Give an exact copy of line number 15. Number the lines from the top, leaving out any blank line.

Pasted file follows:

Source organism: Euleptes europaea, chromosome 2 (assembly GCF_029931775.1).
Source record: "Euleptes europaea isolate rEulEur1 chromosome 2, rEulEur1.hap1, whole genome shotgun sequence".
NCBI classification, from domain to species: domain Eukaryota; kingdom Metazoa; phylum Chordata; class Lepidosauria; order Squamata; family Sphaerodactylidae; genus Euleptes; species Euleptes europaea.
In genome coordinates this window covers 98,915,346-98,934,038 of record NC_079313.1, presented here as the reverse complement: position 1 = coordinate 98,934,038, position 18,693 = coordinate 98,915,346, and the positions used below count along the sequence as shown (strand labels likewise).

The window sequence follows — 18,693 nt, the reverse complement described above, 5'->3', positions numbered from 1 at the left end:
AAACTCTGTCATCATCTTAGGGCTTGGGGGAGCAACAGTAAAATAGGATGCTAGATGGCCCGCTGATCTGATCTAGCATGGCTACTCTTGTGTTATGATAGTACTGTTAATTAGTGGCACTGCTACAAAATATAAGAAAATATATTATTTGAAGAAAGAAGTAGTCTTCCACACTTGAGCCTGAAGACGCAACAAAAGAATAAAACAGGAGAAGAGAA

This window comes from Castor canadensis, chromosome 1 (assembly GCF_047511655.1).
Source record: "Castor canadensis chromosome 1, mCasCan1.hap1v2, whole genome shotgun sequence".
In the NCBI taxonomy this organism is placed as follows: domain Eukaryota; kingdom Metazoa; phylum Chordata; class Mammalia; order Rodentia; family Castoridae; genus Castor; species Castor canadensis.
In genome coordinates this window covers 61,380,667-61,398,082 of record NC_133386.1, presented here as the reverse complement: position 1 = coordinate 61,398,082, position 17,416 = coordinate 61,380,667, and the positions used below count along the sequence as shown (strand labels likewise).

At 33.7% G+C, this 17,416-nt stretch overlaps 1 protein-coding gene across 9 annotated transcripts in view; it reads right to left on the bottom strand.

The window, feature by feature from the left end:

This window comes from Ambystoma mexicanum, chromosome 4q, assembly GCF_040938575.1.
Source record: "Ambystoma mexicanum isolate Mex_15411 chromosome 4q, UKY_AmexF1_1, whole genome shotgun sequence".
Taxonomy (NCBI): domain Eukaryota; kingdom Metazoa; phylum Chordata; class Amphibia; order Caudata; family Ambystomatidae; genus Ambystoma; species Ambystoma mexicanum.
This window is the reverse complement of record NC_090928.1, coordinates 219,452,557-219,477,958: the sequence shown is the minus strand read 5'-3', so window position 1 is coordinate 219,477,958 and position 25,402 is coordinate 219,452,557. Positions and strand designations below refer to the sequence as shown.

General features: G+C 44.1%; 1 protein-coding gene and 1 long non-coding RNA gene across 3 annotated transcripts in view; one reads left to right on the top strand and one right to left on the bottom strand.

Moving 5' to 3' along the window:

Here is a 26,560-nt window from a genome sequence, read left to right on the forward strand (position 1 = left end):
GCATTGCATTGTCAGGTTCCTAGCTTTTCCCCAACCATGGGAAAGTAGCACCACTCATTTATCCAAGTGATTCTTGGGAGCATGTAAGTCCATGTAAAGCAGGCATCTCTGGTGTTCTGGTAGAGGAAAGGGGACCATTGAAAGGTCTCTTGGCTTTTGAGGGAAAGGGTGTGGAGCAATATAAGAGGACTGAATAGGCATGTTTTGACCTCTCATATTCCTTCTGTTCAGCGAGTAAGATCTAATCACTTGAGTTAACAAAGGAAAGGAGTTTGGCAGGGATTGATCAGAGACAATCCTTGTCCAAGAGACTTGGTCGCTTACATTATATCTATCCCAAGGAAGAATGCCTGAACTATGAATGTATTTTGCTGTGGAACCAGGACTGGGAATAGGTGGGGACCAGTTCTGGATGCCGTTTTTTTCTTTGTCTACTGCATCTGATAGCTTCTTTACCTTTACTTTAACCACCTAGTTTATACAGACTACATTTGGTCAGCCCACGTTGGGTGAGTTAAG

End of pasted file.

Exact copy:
Taxonomy (NCBI): domain Eukaryota; kingdom Metazoa; phylum Chordata; class Amphibia; order Caudata; family Ambystomatidae; genus Ambystoma; species Ambystoma mexicanum.